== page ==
We don't recommend using chicken breasts for this recipe as they tend to become too dry.
Nancy prefers a 1:2 ratio of vinegar to soy sauce, but I like the tanginess of a 1:1 version, too. Tweak the quantities of the ingredients to suit your own tastes!
The sauce for this recipe is rich with rendered chicken fat. If you'd prefer a less fatty sauce, you can either use a fat separator to use skim off the fat, or cook the dish with boneless skinless chicken thighs.
This recipe works best in a 6-quart pressure cooker. If you are using a larger pressure cooker, double the quantities of vinegar, soy sauce, and sugar or add 2/3 cup water then reduce the sauce after cooking.
Stovetop Instructions: Simmer the chicken in the sauce in a covered soup pot or Dutch oven for 40 minutes, until tender. Cook the rice in a separate pot.
- 3 to 3 1/2 pounds bone-in, skin-on chicken legs and thighs (or 1 1/2 to 2 pounds boneless skinless chicken thighs)
- 1 medium yellow onion, sliced
- 4 garlic cloves, chopped
- 1/3 cup soy sauce (use low sodium soy sauce for less salt, or tamari for gluten-free)
- 3 tablespoons white vinegar (or rice vinegar for a milder flavor)
- 1 tablespoon brown sugar
- 1 teaspoon black peppercorns
- 3 dried bay leaves
- 1 1/2 cups long grain white rice
- 1 1/2 cups water
- Thinly sliced green onions, to garnish the rice (optional)
1 Combine the chicken and sauce ingredients in the pressure cooker. Stir or use your hands to evenly coat the chicken pieces in the sauce.
Nestle a raised steam rack in with the chicken pieces, making sure all of its legs are touching the bottom of the pot.
2 Rinse the rice: Rinse the rice in a wire mesh strainer, let it drain for a minute or so, then combine it with the 1 1/2 cups of water in a small (1 ½-quart) stainless steel mixing bowl.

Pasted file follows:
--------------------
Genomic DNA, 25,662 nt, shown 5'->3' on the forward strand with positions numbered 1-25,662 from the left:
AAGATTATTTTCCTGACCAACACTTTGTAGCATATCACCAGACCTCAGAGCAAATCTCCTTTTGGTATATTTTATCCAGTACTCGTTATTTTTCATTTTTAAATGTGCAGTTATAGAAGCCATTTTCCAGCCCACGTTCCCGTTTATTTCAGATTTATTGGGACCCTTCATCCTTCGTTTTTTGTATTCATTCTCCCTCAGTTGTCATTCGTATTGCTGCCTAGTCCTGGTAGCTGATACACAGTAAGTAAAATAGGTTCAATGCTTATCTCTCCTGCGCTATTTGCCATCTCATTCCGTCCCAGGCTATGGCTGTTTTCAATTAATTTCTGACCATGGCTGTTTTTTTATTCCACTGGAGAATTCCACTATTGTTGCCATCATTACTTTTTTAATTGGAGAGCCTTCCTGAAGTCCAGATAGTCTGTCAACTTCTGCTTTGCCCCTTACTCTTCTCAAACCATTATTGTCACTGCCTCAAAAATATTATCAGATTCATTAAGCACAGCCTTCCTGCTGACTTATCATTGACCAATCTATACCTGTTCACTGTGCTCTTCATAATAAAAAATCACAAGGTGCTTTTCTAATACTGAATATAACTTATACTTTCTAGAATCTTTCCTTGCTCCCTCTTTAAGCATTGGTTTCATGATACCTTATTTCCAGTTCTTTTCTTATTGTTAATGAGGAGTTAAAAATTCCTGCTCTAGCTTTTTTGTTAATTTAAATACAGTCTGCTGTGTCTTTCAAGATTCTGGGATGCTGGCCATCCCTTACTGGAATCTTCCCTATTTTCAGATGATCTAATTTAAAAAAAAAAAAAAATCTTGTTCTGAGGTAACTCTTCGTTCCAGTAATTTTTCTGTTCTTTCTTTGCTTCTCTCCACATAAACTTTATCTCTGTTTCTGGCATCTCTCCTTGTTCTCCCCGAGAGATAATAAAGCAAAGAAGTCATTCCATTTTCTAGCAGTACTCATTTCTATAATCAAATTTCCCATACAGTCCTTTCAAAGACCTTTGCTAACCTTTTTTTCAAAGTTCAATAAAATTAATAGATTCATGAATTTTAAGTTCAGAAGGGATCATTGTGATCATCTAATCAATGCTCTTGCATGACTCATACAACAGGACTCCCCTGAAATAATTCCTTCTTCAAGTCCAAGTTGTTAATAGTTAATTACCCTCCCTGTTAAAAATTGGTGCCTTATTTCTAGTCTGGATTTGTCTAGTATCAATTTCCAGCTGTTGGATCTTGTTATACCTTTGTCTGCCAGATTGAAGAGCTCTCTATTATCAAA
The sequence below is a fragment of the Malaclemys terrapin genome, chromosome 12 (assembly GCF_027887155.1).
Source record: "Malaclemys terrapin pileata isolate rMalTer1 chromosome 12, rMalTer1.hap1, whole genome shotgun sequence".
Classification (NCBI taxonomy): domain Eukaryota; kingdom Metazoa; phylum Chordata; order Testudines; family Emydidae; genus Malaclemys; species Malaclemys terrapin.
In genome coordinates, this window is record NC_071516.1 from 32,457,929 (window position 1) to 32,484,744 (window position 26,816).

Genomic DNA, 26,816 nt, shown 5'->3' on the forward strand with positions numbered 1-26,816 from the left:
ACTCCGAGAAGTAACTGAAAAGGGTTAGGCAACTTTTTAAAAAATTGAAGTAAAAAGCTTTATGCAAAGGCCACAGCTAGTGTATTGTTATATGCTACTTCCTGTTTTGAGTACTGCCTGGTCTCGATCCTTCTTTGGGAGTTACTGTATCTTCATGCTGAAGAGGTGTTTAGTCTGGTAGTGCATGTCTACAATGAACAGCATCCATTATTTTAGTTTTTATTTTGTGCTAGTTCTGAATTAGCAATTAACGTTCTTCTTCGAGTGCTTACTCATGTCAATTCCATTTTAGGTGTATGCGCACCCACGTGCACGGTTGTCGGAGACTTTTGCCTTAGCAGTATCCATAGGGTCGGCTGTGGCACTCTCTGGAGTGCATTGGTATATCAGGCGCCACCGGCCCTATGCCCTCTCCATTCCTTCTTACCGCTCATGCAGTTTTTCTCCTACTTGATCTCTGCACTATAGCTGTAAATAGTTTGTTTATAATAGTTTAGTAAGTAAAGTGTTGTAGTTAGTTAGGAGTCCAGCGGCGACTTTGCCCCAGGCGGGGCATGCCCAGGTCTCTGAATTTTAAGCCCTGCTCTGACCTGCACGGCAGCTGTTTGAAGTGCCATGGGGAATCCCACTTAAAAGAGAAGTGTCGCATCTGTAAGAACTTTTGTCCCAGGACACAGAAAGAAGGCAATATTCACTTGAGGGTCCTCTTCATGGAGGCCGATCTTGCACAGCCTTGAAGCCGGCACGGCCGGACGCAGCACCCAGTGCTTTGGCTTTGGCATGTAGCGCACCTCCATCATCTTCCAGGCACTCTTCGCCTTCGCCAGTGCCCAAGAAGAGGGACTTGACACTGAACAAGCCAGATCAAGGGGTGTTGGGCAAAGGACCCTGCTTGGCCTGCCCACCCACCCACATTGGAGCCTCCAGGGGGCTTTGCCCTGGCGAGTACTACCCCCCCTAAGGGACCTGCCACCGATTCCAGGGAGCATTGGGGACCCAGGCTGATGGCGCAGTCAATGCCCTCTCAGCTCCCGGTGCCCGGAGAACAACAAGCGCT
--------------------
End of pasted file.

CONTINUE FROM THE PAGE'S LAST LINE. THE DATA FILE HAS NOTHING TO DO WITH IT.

Place the bowl of rice and water on top of the steam rack in the pot. It should just fit inside the pot, so it will not touch the lid when the pot is closed.
3 Cook the chicken and rice. Place the lid on the pressure cooker. Make sure the pressure regulator is set to the “Sealing” position. If you are using an Instant Pot, select the “Poultry” or “Manual” program, then adjust the time to 15 minutes. If your pressure cooker does not have a “Poultry” program, set it manually to “High Pressure” for 15 minutes. For stovetop pressure cookers, cook for 12 minutes at high pressure.
It will take about 20 minutes for your pressure cooker to come up to pressure, and then the actual cooking will begin. Total time from the time you seal the pressure cooker to the finished dish is about 45 minutes (including a 10-minute natural pressure release).
4 Release the pressure: When the cooking program ends, let the pressure release naturally for at least 10 minutes, then perform a quick pressure release by moving the pressure release knob from “Sealing” to “Venting.”
5 Fluff the rice: Wearing a pair of heat-proof mitts, remove the bowl of rice and the steam rack from the pot. Fluff the rice with a fork.
6 Check the temperature of the chicken: Use an instant read thermometer to take the temperature of a piece of chicken at its thickest part. It should read at least 165ºF.
If the chicken isn't 165ºF yet, reset the pressure cooker and select the "Poultry" or "Manual" setting for another minute or two. It will take much less time to come up to pressure the second time since the food is already hot.
7 Finish the sauce and serve: Transfer the chicken to a serving dish.
If you'd like, you can reduce the sauce to concentrate the flavor using your pressure cooker’s “Sauté” setting for 15 minutes.
Strain the sauce to catch the bay leaves, peppercorns, and any bones that might have fallen from the chicken. If you prefer a less fatty sauce, use a fat separator to separate the sauce and the fat, or wait for the fat to float to the top and then skim it off.
Drizzle some of the sauce over the chicken and serve the rest alongside.